Morning soundings from Denver and Amarillo indicate steep midlevel lapse rates that should advect northeastward during the day and combine with plentiful low level moisture to produce very high to extreme instability. Morning upper air charts indicate a strong shortwave trough over western New Mexico. This shortwave is associated with a 60knt 500mb wind max and a sharp thermal trough. This trough should lift out to the NE during the day and help to advance the dryline which can already be seen surging eastward through SE and EC Colorado. As the lee cyclone deepens in response to the upper air disturbance the low level jet should re-establish itself across western Kansas. This will act to enhance shear profiles in Kansas and Nebraska.

I expect storms to initiate somewhere between Medicine Lodge and Hill City and spread northward into Nebraska with time. The greatest tornado potential should be along the warm front which I believe will be located near the Kansas/Nebraska state line by late afternoon.

I would expect a moderate risk area for central and southern Nebraska and for Kansas north of I70. I would position my self somewhere near Russell, KS.

It was fun trying to figure this out using only surface and upper air data, helps me to appreciate the 1km visible loups that are so readily accessible.
 
Virtual Chase

I love seeing 70's Td's in KS, it's been a while... My target is Garden City, KS. Probably good synoptically driven dryline buldge, on the cold side of the jet, juicy air, and approaching shortwave. I wouldn't expect a big tornado event given the weak low-mid level flow.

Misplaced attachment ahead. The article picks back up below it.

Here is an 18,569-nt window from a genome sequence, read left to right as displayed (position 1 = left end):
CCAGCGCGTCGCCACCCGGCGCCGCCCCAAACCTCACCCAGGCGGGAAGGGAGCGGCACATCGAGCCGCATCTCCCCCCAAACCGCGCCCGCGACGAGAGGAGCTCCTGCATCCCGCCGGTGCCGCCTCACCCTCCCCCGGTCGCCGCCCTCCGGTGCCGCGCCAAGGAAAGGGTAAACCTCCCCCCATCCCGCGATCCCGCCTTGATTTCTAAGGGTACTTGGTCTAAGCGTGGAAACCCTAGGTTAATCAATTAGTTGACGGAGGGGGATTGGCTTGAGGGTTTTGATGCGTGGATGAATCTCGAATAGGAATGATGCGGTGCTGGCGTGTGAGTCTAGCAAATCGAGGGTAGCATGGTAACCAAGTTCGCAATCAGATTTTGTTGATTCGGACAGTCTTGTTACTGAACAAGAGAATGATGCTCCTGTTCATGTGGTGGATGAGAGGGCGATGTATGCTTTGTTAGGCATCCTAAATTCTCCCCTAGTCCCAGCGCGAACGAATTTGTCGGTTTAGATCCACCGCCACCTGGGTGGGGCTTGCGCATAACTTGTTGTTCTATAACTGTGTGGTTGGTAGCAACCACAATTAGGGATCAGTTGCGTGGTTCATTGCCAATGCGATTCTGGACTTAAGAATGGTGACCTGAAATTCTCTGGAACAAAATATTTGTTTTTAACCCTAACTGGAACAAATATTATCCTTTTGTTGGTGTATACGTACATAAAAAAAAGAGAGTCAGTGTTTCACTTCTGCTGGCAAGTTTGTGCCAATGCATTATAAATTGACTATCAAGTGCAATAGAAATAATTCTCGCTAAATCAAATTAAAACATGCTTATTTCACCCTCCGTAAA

Gene and I are recovering from a particularly bad 7-layer burrito lunch in Colby, KS with our trusted tub of Pepto Bismol. No matter - it's early - plenty of time for those guts to find some karma....

We do have a forecast - and we do not know what date this is. Our winds are stiffly streaming across the pristine northwestern Kansas landscape, and we are anticipating what may happen by 6pm.

Mr. Politte promised us he'd be in touch but we haven't heard from him since he left from Conway, AR on his zombie-drive to catch this system up here. :wink:

KR

EDIT: Adam - be careful!! Remember that we have only seen a snapshot of upper-air obs taken in the morning of this date. Try to anticipate.......the atmosphere will not be the same come 0Z as it is now at 9.00am.....
 
My totally novice forecasting skills can see me setting up shop near Altus, OK around 2 or so, waiting to see where the storms start to pop. Then I will question myself, should I have started in Woodward? The internal non-assurance will continue until something fires. :lol:
 
After lunch in North Platte we're still going to head west down the road to Ogallala. Dp upstream, i.e. Imperial and McCook, are pushing into the mid-upper 60s with the hoped for clearing mid-level. Nicely backed winds, a T-Td of 10-15F, upper energy juicing up the surface low and dry punch to the southwest, and throw in 3,500' elevation. What's wrong with this picture?
 
Target: McCook, NE

The warm front in C/N KS looks like the best game to play, IMO. S/w trough moving out from the west is poised to initiate storms in the central plains. Also, I like the fact that this area is on the nose of a 40 kt LLJ.

Gabe

EDIT: I actually think this was a big tornado day...thermodynamics were spectacular, good baroclinic boundary was in play, and the low-level shear was probably spectacular along the warm front.